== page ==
The first belch drew laughter from the crowd. The second was followed by a collective gasp. By the third, there was utter silence. BLAST was a show that lived up to its name, blasting its audience out of the inertia of their comfort zone and into a spectacular world of light and sound, smoke and fire. They were confronted with an explosive combination of steam orchestra, smoke theatre and echo music which filled the air as well as the imagination. The performance was just short of an hour but kept its sense of magic and suspense throughout; by the time it ended the audience had been stunned into a state of paralysis, waiting, once the applause had subsided, for the next burst of energy to rip through the stillness. BLAST was not a simple catalogue of explosion after explosion, one loud bang after the next, but established instead a more steady and enduring rhythm, building up its momentum towards the effortless creation of unforgettably beautiful moments: the giant shadows of tall chimneys cutting through the smoke, a firefall cascading in gold and silver sparks from the top of the old station building, and a strange brigade of giant fireflies streaming across the night’s sky and away into the distance.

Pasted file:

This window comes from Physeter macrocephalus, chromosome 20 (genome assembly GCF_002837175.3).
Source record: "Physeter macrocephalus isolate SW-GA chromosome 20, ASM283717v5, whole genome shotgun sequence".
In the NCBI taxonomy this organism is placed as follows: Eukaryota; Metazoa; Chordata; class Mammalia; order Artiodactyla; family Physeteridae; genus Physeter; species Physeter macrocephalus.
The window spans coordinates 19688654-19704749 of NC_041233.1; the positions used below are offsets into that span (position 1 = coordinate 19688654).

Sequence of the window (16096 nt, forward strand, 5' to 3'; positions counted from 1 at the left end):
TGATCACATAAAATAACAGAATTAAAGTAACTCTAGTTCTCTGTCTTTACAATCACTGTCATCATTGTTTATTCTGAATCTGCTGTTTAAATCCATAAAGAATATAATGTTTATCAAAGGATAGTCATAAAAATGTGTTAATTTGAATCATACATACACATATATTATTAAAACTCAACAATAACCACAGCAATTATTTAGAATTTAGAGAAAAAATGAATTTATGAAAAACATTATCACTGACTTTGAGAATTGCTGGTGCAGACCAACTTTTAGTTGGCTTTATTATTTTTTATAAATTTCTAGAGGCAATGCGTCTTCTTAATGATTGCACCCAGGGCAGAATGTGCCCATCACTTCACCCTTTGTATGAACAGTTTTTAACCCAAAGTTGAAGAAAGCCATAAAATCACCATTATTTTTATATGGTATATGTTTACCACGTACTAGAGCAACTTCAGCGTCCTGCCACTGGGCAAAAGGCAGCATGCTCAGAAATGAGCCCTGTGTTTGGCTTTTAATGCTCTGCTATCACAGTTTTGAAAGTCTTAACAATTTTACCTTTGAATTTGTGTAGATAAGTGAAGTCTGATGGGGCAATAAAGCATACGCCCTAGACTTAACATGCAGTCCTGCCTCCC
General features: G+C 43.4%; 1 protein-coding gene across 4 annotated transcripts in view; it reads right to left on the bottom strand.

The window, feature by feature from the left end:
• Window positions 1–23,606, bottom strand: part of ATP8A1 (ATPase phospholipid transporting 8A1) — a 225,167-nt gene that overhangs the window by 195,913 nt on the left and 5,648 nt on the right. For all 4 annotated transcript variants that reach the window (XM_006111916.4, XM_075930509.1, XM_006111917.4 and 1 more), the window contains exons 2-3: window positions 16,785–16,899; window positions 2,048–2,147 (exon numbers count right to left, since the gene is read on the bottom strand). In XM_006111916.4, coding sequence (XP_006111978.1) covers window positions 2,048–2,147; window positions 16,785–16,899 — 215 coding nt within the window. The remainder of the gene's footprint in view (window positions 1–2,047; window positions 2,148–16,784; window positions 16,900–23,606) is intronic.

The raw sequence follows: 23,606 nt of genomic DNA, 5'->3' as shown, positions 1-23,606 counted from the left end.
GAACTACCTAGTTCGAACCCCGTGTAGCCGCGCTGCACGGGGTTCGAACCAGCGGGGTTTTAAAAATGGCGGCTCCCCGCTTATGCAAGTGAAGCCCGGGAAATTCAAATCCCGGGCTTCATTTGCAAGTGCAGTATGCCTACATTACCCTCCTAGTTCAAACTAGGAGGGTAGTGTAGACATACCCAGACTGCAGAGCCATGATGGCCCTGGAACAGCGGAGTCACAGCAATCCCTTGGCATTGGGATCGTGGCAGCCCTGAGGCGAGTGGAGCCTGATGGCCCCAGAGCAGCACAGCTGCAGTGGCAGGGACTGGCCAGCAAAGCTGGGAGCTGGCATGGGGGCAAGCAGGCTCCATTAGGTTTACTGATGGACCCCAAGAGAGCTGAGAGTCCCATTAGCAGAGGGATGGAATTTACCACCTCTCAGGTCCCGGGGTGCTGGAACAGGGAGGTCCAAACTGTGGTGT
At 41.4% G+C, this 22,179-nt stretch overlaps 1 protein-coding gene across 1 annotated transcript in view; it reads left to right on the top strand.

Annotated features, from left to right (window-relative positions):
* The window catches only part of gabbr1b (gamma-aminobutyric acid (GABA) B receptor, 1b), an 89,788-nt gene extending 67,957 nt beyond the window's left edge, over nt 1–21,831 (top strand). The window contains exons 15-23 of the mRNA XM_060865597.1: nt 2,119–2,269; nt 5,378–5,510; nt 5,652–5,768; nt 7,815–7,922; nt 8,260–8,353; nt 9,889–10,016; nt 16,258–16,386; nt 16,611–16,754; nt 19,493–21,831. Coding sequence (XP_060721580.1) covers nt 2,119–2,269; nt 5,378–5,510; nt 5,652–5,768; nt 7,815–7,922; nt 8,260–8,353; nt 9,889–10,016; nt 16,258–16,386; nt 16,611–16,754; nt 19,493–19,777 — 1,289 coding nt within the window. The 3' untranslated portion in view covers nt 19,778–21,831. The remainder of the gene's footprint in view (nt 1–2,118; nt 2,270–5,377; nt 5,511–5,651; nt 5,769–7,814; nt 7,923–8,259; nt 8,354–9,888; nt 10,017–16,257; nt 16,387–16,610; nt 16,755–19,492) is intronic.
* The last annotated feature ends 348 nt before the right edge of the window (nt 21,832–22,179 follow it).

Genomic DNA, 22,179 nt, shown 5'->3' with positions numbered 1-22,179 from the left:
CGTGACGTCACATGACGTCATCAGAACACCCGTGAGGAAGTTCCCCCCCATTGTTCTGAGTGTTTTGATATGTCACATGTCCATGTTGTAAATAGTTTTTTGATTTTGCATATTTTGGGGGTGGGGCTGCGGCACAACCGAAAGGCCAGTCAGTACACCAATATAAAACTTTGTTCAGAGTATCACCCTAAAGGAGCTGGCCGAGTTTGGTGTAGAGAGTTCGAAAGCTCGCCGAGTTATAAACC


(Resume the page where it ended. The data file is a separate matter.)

This was a blast from the past – old films of trains and railways projected onto the oldest surviving railway building in the world conspired with the modern railway behind to form the backdrop as each element of the old steam train was dissected and wonderfully reassembled before our eyes, from the flag and the whistles that marked its departure to the hoots and clunking rhythms of its journey. Occasionally it seemed to be a physical re-enactment of Auden’s beautiful Nightmail. The whirl of machinery and engines, motors and petrol certainly succeeded in recreating the old industrialism of the factories and train stations that used to crowd its setting, in one last glorious stand.
    At times it felt like being trapped in the midst of an exhilarating war-zone, at others like being surrounded by a thousand boiling kettles with all the energy and excitement of the industrial revolution’s very first sparks. It brought us face-to-face with a fog-cat which, unlike Eliot’s, leapt and twirled in a vibrant and powerful dance. The performance read like a conversation: in one brilliant moment a train hooted as it passed by to take the sound to the back of the space – bringing an inevitable reply from the hooters, horns and sirens – as if the performance had merged fleetingly and indistinguishably with reality. This was followed by a breathtaking pyrotechnic tennis match that lurched from one side of the site to the other – horizontal fireworks whistled like sparks along fuses that ignited the booming machine-gun like clatter of the titanic Large Hot Pipe Organ. All in all, it was supremely balanced, carrying off a thoughtful intensity and a grandeur which was never self-important nor lacking in attention to detail. It was hard to tell whether it was just the smoke or the moving power of the performance that had brought the tears to my eyes. I may well have left with a stinging retina, ringing eardrums and an irregular heartbeat, but it felt like being blasted into life.